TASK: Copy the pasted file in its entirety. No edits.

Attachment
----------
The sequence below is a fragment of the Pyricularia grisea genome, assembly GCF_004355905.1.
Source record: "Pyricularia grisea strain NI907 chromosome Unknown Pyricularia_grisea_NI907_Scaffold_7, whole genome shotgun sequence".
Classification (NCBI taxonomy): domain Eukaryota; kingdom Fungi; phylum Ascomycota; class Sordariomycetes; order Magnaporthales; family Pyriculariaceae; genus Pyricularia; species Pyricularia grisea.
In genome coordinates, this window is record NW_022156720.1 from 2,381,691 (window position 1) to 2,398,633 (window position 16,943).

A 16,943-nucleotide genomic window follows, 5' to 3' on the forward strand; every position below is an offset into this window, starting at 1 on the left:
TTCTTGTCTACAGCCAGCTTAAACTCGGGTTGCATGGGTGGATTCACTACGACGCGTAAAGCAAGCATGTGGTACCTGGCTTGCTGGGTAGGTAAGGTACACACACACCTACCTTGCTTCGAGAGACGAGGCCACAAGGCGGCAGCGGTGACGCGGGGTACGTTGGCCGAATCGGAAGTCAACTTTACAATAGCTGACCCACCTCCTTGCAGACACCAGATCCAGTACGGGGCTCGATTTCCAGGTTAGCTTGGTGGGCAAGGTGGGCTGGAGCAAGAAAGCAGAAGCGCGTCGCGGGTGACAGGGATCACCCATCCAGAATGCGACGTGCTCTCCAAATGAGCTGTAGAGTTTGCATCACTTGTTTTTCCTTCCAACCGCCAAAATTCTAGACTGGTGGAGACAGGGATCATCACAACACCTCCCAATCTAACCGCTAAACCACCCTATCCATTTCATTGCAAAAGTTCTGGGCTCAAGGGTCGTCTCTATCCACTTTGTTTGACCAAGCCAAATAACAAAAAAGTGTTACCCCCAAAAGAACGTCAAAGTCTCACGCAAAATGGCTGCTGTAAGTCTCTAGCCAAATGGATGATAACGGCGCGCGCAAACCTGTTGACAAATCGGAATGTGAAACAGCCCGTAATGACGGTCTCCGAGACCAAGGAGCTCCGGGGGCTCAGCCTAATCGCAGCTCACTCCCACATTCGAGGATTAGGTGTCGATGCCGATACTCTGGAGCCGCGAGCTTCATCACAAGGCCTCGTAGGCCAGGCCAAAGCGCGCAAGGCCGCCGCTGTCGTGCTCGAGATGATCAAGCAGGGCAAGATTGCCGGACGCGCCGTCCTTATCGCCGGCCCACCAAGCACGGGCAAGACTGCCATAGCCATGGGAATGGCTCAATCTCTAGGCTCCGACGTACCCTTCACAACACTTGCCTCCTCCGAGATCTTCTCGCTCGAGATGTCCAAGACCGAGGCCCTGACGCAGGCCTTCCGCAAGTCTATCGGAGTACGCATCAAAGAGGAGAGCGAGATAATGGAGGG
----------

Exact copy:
The sequence below is a fragment of the Pyricularia grisea genome, assembly GCF_004355905.1.
Source record: "Pyricularia grisea strain NI907 chromosome Unknown Pyricularia_grisea_NI907_Scaffold_7, whole genome shotgun sequence".
Classification (NCBI taxonomy): domain Eukaryota; kingdom Fungi; phylum Ascomycota; class Sordariomycetes; order Magnaporthales; family Pyriculariaceae; genus Pyricularia; species Pyricularia grisea.
In genome coordinates, this window is record NW_022156720.1 from 2,381,691 (window position 1) to 2,398,633 (window position 16,943).

A 16,943-nucleotide genomic window follows, 5' to 3' on the forward strand; every position below is an offset into this window, starting at 1 on the left:
TTCTTGTCTACAGCCAGCTTAAACTCGGGTTGCATGGGTGGATTCACTACGACGCGTAAAGCAAGCATGTGGTACCTGGCTTGCTGGGTAGGTAAGGTACACACACACCTACCTTGCTTCGAGAGACGAGGCCACAAGGCGGCAGCGGTGACGCGGGGTACGTTGGCCGAATCGGAAGTCAACTTTACAATAGCTGACCCACCTCCTTGCAGACACCAGATCCAGTACGGGGCTCGATTTCCAGGTTAGCTTGGTGGGCAAGGTGGGCTGGAGCAAGAAAGCAGAAGCGCGTCGCGGGTGACAGGGATCACCCATCCAGAATGCGACGTGCTCTCCAAATGAGCTGTAGAGTTTGCATCACTTGTTTTTCCTTCCAACCGCCAAAATTCTAGACTGGTGGAGACAGGGATCATCACAACACCTCCCAATCTAACCGCTAAACCACCCTATCCATTTCATTGCAAAAGTTCTGGGCTCAAGGGTCGTCTCTATCCACTTTGTTTGACCAAGCCAAATAACAAAAAAGTGTTACCCCCAAAAGAACGTCAAAGTCTCACGCAAAATGGCTGCTGTAAGTCTCTAGCCAAATGGATGATAACGGCGCGCGCAAACCTGTTGACAAATCGGAATGTGAAACAGCCCGTAATGACGGTCTCCGAGACCAAGGAGCTCCGGGGGCTCAGCCTAATCGCAGCTCACTCCCACATTCGAGGATTAGGTGTCGATGCCGATACTCTGGAGCCGCGAGCTTCATCACAAGGCCTCGTAGGCCAGGCCAAAGCGCGCAAGGCCGCCGCTGTCGTGCTCGAGATGATCAAGCAGGGCAAGATTGCCGGACGCGCCGTCCTTATCGCCGGCCCACCAAGCACGGGCAAGACTGCCATAGCCATGGGAATGGCTCAATCTCTAGGCTCCGACGTACCCTTCACAACACTTGCCTCCTCCGAGATCTTCTCGCTCGAGATGTCCAAGACCGAGGCCCTGACGCAGGCCTTCCGCAAGTCTATCGGAGTACGCATCAAAGAGGAGAGCGAGATAATGGAGGG